Near the southern tip of Chile, the Andes Mountains tumble spectacularly into the sea. These are some of the purest waters on the planet. Yet wherever you look in this distant region, you can't help noticing clusters of nets, buoys and platforms dotting the stunning coastline.
Thinking of having fish for dinner?
If salmon is on your menu it most likely came from here.
Those nets, buoys and platforms are called salmoneras. The best translation: salmon farms.
If you think the fish you buy at your local supermarket is caught by fishermen with big nets and long lines, look closely at the label. It likely says it came from a fish farm.
Aquaculture — or fish farming — is the farming of the future. The world's oceans simply can't supply enough wild fish to meet the demands of the 21st century. In a few years, half of the fish the world consumes will come from fish farms.
Most of the salmon the world eats already does. Only 30 percent of the salmon eaten today is caught in the wild.
To see the future of the world's fisheries up close we flew almost 5,000 miles south from Miami to Santiago, Chile and then to the fishing town of Puerto Montt where the salmon industry is centered. We then drove even further south. As we did it seemed that every bay, fjord and protected inlet in this magnificent landscape is dotted with the nets of salmoneras.
Rodrigo Infante, the general manager of the trade group SalmonChile, was our guide at one of the most modern farms, where close to a million young salmon are being fattened for market. We clambered into a small outboard motor boat for the short ride to the farm dock.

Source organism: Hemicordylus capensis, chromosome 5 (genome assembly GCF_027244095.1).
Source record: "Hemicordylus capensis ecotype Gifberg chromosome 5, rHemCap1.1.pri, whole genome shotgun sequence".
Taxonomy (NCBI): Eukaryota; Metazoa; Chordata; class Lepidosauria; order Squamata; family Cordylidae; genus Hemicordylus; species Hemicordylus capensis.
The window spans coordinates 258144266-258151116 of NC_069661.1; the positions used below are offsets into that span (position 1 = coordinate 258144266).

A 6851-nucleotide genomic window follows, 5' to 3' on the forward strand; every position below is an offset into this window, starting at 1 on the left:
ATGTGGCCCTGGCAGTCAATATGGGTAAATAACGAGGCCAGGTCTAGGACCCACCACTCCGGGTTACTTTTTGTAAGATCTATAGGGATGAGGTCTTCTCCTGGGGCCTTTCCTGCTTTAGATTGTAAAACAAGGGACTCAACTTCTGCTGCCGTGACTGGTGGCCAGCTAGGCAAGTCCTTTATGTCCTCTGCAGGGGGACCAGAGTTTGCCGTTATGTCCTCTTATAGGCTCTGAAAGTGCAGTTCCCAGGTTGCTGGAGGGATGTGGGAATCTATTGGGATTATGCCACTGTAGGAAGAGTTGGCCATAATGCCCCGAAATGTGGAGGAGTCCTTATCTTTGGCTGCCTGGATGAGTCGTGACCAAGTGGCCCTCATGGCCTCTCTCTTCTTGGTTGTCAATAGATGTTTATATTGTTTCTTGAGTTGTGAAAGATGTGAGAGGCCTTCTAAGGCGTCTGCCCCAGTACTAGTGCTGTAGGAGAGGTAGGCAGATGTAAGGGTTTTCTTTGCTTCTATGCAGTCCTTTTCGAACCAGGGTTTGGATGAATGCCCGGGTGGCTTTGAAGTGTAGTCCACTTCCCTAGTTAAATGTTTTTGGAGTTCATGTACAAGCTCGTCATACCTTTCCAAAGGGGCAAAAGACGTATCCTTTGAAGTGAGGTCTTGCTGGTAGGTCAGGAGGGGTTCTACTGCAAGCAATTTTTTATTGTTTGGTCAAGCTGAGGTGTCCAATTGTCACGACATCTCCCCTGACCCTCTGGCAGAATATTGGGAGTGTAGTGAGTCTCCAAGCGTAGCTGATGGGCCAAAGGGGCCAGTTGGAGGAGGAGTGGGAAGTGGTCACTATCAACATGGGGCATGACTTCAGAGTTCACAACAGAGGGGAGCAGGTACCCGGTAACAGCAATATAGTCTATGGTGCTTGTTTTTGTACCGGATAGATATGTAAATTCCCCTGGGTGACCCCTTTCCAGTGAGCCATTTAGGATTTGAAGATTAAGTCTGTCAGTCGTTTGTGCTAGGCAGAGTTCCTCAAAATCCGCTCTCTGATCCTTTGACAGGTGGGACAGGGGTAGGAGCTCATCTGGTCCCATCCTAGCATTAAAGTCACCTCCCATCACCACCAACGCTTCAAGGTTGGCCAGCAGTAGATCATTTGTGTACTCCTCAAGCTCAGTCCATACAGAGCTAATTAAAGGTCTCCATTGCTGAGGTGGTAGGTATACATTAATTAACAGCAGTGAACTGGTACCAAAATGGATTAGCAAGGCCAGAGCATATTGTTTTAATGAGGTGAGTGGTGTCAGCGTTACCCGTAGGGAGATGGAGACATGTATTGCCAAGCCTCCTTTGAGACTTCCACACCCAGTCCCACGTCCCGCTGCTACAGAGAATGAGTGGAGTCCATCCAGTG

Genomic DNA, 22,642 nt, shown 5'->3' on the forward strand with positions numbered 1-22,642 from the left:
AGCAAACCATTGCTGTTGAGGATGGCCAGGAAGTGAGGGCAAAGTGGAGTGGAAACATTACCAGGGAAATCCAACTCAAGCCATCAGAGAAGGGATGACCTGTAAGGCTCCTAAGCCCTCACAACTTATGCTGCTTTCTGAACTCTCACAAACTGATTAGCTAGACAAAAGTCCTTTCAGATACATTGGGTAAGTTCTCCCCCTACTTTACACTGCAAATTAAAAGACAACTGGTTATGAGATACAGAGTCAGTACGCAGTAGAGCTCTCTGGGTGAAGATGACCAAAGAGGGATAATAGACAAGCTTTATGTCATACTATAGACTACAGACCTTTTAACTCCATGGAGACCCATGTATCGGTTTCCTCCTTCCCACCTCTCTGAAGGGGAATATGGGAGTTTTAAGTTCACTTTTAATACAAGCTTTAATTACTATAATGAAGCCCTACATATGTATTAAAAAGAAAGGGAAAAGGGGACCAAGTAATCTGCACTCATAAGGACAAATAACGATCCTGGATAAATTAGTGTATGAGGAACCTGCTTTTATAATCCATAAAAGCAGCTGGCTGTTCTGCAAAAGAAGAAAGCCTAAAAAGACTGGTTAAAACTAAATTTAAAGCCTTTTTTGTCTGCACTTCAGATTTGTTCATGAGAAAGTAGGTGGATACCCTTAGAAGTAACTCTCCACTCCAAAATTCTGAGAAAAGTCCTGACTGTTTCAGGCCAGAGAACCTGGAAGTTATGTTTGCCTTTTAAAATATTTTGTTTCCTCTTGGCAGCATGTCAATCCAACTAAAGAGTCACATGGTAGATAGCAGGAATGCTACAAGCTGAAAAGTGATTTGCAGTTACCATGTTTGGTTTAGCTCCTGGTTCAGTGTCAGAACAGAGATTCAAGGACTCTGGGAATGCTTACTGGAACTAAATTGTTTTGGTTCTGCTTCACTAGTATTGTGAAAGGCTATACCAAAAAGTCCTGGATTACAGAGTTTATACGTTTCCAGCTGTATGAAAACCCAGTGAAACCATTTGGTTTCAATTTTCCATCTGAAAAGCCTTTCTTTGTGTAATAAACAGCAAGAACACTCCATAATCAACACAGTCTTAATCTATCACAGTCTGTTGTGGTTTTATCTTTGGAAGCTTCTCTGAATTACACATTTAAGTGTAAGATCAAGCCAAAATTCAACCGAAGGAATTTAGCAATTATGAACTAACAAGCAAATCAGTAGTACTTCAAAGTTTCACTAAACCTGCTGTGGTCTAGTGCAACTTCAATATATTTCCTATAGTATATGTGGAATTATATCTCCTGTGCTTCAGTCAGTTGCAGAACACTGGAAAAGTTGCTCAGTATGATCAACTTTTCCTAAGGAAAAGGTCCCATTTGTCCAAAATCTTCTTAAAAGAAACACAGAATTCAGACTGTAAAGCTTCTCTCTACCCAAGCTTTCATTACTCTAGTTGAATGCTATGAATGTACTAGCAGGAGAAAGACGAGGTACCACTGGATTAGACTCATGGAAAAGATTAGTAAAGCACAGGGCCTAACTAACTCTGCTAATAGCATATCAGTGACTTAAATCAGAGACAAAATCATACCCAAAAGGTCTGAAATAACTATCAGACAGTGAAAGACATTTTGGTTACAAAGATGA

The first thing that strikes you as you walk past the salmon pens is the sound of salmon splashing in the water. Then you notice their silvery skin flying through the air. After being hatched in fresh water, small salmon "smolts" are transferred to these saltwater pens to be fed and fattened for market. It takes about 18 months.
There are close to 1,000 salmon farms like this along the coast, which is impressive when you learn that the industry didn't exist here just 25 years ago.
There's a very good reason: Salmon did not live below the equator until man brought them here.
"It has to do with the natural conditions," says Infante. "Because you have cold water, because you have fjords, islands and places where you can locate all the infrastructure; because you have the availability of fish meal and fish oil that is harvested in the northern part of Chile; because close by we have fresh water and salt water: the two stages that salmon need to develop."
In short, the conditions here mirror the salmon's natural habitat in Norway and the Pacific Northwest.
And there's an abundant supply of cheap labor.
Today salmon has become Chile's third-largest export. A $2 billion industry for this developing country, it is responsible for more than 50,000 jobs on farms and in processing factories.
We also visited the giant factory owned by AquaChile on the outskirts of Puerto Montt. Truckloads of ice-filled plastic containers bring the salmon from the saltwater farms to the plant door.